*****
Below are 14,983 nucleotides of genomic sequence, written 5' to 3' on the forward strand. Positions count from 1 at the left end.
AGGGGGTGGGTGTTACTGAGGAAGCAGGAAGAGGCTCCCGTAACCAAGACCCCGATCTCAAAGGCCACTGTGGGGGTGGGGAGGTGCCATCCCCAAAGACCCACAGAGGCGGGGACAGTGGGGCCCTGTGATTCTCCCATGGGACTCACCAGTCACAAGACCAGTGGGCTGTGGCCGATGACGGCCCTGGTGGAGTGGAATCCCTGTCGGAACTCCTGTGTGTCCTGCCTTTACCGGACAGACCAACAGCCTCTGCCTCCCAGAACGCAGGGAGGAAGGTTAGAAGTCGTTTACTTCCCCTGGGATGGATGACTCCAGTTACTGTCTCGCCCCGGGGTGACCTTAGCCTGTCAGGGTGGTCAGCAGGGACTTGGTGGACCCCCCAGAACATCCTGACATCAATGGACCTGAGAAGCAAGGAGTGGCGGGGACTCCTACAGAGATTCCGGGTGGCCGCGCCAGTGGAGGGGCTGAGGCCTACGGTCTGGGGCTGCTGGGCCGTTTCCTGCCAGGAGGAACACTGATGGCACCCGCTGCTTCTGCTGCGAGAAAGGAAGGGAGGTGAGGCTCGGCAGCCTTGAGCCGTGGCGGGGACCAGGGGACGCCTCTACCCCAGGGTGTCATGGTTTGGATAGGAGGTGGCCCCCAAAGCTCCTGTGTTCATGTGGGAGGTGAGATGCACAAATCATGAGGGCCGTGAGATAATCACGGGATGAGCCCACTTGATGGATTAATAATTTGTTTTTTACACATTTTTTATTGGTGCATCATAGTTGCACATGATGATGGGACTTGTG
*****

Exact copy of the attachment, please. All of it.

Below are 14,983 nucleotides of genomic sequence, written 5' to 3' on the forward strand. Positions count from 1 at the left end.
AGGGGGTGGGTGTTACTGAGGAAGCAGGAAGAGGCTCCCGTAACCAAGACCCCGATCTCAAAGGCCACTGTGGGGGTGGGGAGGTGCCATCCCCAAAGACCCACAGAGGCGGGGACAGTGGGGCCCTGTGATTCTCCCATGGGACTCACCAGTCACAAGACCAGTGGGCTGTGGCCGATGACGGCCCTGGTGGAGTGGAATCCCTGTCGGAACTCCTGTGTGTCCTGCCTTTACCGGACAGACCAACAGCCTCTGCCTCCCAGAACGCAGGGAGGAAGGTTAGAAGTCGTTTACTTCCCCTGGGATGGATGACTCCAGTTACTGTCTCGCCCCGGGGTGACCTTAGCCTGTCAGGGTGGTCAGCAGGGACTTGGTGGACCCCCCAGAACATCCTGACATCAATGGACCTGAGAAGCAAGGAGTGGCGGGGACTCCTACAGAGATTCCGGGTGGCCGCGCCAGTGGAGGGGCTGAGGCCTACGGTCTGGGGCTGCTGGGCCGTTTCCTGCCAGGAGGAACACTGATGGCACCCGCTGCTTCTGCTGCGAGAAAGGAAGGGAGGTGAGGCTCGGCAGCCTTGAGCCGTGGCGGGGACCAGGGGACGCCTCTACCCCAGGGTGTCATGGTTTGGATAGGAGGTGGCCCCCAAAGCTCCTGTGTTCATGTGGGAGGTGAGATGCACAAATCATGAGGGCCGTGAGATAATCACGGGATGAGCCCACTTGATGGATTAATAATTTGTTTTTTACACATTTTTTATTGGTGCATCATAGTTGCACATGATGATGGGACTTGTG